I wasn’t even sure Amazon would let these up, so I didn’t go crazy with the “Look! It’s Friends!” keywords.  But that doesn’t mean I can’t tell the real story here.  To get started I made a bunch of versions of Shakespeare’s most iconic characters – Hamlet, Macbeth, Othello, Romeo, Juliet, Mercutio. All are available in both t-shirt and hoodie. The t-shirts are available in men’s, women’s and youth sizes (the hoodies are unisex). All the images below are clickable, where you can see the colors available for each.

What do you think? Did I miss your favorite character?  What do you think looks better, character names or play names? For those first couple it doesn’t matter 🙂 but I soon ran out of 5-7 character single words. 🙂 Should I make Prospero and Malvolio and Viola and some other more lesser known characters?

Let me know your thoughts in the comments!

 

 

 

~ Leave a comment

Book Review : Macdeath by Cindy Brown

I’m always torn when people offer to send me books for possible review.  If it’s not an audiobook or ebook, it goes on the bottom of the “get to when neither of those is available” list. That’s just the way my schedule works. As such, it takes me forever. Such is the case with Cindy Brown’s Macdeath, which I’ve had so long I can’t remember when I got my copy.  But I’m happy to say I finished it!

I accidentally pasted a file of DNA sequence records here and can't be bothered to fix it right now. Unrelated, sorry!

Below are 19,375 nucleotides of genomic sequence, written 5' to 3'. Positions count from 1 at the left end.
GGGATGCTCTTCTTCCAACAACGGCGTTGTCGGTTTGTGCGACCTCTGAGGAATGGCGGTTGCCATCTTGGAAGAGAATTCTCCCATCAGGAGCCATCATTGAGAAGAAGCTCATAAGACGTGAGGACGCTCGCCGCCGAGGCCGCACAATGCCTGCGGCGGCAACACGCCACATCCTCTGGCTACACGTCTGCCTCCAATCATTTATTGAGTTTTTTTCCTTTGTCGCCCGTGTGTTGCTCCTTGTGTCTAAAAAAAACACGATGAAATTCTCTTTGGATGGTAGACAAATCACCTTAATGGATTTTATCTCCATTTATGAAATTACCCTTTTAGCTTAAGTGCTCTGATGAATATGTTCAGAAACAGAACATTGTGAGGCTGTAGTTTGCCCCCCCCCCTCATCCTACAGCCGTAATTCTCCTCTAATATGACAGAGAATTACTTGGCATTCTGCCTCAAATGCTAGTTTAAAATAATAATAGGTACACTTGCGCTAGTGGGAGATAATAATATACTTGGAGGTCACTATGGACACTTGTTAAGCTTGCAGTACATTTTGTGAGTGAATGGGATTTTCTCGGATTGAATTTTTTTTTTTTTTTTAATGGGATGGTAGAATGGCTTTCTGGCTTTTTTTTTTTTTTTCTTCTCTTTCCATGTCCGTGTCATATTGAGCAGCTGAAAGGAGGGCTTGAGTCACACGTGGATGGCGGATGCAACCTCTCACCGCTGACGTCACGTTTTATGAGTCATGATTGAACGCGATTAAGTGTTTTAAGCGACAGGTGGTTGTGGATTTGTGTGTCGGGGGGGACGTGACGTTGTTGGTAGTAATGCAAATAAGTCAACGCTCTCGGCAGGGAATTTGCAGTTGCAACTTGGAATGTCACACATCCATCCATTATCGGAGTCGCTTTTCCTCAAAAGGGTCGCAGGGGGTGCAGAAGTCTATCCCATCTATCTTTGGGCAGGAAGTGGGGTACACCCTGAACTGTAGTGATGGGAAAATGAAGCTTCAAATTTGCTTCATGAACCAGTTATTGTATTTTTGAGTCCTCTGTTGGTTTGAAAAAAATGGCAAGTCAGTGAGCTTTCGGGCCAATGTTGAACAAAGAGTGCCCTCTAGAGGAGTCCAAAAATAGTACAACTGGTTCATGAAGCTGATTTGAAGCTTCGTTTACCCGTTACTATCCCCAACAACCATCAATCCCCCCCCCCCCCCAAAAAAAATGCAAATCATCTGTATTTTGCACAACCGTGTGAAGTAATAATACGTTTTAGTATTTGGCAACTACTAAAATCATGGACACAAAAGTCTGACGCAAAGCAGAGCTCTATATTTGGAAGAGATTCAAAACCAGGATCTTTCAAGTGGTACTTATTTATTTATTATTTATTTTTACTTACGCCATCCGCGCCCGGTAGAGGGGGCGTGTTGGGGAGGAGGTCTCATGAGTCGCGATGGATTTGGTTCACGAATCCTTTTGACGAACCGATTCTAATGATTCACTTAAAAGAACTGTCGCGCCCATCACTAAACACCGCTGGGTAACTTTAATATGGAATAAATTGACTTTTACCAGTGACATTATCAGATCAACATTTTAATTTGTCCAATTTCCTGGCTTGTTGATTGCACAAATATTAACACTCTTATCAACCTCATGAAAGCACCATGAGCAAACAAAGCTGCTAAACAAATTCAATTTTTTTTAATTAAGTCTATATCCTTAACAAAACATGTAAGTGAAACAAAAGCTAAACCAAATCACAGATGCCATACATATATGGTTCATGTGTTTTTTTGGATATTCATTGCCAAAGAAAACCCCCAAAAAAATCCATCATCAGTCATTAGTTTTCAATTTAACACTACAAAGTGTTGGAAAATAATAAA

Book one of a series, Macdeath introduces us to Ivy Meadows, a struggling actress / part-time detective (thanks to her Uncle Bob, a full-time detective). Ivy’s been cast as one of the witches in Macbeth, and we all know that the Scottish play is cursed.  Sure enough, somebody winds up dead. Now Ivy can’t seem to stop investigating whodunnit, despite the pleas and flat-out demands of her coworkers, the police, and her detective uncle.

Maybe if I was a backstage theatre geek I would have liked this one more, since that’s where most of the action takes place. I just couldn’t get into any of the characters. None of them are around long enough or described deeply enough to care about. Which, granted, is part of the point of a murder mystery because you need to keep guessing about who the murderer is.  But without that, I was stuck in the head of our narrator, and as a 50yr old husband and father with stuff on my to-do list, I felt exactly as comfortable with that as I would have hanging out in real life with a 20something struggling actress :).  Oh, your costume is too tight in the crotch?  You’re not sure if you have enough money to get your car out of the parking lot?  The struggle is real, people.